However, when dealing with large DF relay networks [17], and especially in multihop cooperative networks [18–20], the relay selection process becomes highly complex. In fact, in many applications such as devicetodevice (D2D) communication networks and wireless sensor networks, a large number of cooperating nodes are used, which leads to a dramatic increase in the complexity of the relay selection process.
Compressive sensing theory has been applied recently in the design of cognitive radio networks [21], finiteimpulseresponse (FIR) linear equalizers [22], and relay selection schemes in dualhop networks. In particular, the authors in [23] focus on multiple relay selection with a noisy limited feedback. In [24], a limitedfeedback relay selection algorithm is also proposed and investigated for a multicast relay network. In addition, a compressive sensing (CS)based relay selection algorithm that reduces the feedback overhead of relay networks under the assumption of noisy feedback channels is presented in [25]. In [26], a fullduplex relayaided multiuser network is considered and the proposed scheme permits the BS to obtain channel state information (CSI) from a subset of strong users. CS is used also as joint sourcechannel coding (JSCC) for the source and the relays in multirelay compressive cooperative schemes [27].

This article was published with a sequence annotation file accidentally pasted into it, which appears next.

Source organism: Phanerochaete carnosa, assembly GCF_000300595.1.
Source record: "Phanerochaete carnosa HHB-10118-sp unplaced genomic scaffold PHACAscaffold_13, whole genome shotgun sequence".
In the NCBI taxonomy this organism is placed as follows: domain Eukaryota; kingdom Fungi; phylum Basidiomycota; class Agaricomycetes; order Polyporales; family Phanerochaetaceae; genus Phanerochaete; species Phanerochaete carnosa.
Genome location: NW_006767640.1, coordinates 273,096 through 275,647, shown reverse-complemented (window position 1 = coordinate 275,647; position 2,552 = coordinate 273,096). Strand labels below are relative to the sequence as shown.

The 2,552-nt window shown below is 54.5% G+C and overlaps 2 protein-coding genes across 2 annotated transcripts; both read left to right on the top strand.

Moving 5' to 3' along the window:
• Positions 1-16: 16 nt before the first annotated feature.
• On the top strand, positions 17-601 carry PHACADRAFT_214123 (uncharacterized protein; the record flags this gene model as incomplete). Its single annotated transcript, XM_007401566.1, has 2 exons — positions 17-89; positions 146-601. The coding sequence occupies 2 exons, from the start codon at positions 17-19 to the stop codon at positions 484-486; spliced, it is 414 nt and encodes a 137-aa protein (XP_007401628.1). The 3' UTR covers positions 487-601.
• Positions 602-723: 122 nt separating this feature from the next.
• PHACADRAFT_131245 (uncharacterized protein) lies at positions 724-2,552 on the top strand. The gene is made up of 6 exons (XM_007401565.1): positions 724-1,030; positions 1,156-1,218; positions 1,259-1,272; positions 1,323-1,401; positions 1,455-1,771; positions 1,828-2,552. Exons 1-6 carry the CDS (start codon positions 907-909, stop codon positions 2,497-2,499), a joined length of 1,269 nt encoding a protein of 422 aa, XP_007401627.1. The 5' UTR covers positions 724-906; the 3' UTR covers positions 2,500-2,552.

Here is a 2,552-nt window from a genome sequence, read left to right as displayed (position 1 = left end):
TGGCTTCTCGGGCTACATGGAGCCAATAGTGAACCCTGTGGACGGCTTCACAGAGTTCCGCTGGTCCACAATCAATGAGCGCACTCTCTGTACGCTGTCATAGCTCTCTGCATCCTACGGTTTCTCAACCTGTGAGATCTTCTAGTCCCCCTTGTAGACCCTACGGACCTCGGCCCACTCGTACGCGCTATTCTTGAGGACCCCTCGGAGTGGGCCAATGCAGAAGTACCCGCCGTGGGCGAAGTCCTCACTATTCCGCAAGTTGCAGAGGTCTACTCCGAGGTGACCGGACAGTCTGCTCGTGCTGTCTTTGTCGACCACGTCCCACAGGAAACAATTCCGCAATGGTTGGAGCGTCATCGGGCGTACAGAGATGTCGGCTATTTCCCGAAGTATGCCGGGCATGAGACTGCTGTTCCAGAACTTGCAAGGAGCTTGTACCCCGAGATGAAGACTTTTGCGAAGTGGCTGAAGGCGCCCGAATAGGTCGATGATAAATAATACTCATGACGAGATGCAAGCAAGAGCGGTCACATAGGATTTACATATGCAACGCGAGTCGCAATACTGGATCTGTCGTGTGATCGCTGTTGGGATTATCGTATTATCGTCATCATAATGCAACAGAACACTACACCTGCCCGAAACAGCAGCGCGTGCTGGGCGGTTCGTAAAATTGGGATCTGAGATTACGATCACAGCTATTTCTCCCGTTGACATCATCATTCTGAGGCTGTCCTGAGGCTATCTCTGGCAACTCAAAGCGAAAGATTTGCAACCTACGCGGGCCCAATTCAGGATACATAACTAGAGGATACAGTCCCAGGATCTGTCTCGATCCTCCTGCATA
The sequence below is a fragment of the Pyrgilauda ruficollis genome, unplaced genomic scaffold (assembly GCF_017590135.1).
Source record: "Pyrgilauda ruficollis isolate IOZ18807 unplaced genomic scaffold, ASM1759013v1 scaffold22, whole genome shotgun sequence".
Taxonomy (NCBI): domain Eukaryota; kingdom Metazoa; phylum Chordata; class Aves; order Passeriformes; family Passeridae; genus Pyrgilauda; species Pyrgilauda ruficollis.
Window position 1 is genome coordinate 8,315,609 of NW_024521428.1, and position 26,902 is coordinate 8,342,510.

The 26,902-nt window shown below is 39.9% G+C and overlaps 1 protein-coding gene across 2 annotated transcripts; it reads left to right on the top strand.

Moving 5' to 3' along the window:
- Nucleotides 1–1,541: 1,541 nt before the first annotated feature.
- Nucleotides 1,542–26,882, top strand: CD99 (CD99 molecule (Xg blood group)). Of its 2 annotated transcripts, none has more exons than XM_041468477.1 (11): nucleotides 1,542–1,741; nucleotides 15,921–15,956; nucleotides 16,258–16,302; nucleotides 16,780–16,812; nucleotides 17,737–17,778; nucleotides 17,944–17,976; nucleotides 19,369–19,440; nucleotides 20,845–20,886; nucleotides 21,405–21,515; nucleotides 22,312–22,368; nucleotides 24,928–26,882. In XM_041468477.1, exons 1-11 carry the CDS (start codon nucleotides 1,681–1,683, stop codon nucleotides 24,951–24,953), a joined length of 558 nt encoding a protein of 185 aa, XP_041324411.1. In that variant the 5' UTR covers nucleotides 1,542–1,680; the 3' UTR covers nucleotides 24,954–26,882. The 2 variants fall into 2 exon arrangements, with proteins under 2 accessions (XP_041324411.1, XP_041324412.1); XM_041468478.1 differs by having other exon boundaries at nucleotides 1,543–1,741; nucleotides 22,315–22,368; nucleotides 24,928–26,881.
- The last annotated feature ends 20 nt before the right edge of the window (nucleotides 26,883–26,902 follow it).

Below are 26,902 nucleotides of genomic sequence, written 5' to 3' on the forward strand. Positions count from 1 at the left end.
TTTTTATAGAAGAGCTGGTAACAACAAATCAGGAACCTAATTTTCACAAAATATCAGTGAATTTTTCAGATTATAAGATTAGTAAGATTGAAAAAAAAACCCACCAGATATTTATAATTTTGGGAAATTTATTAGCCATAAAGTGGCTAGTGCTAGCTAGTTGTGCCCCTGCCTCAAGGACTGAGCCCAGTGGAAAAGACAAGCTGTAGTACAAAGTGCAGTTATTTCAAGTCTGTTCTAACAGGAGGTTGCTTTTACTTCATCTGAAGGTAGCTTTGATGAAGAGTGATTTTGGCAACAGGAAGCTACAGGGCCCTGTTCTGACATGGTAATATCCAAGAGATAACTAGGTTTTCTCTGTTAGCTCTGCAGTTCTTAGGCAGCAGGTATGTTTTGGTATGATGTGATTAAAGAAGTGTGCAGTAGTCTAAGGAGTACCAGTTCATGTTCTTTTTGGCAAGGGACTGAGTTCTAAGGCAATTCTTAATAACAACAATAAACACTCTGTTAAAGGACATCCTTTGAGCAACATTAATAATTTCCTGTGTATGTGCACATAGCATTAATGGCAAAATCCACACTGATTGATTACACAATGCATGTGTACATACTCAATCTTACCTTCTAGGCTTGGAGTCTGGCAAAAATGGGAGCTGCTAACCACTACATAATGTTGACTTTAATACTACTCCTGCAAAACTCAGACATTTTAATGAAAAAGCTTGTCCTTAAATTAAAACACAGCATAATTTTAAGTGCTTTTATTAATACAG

In this paper, we propose and investigate two multiple relay schemes for large multihop decodeandforward relay networks. Our proposed schemes exploit the sparsity of the relay selection vector to select the relays by minimizing the meansquare error (MSE) based on a sparse signal recovery theory. We also propose and investigate a limitedfeedback scheme in a multihop network, where the source collects only a limited amount of CSI to perform the selection.
In fact, when only few relays are selected from a large number of nodes, the relay selection vector becomes sparse. Hence, based on the sparse signal recovery theory, different signal recovery algorithms such as orthogonal matching pursuit (OMP) may be used to solve the relay selection problem [17, 28]. Based on MSE minimization, we propose two different techniques for multiplerelay selection that reduce both the selection complexity and the outage probability compared with the existent techniques such as exhaustive search [12] and the selective decode and forward (SDF) technique [29] with and without power control.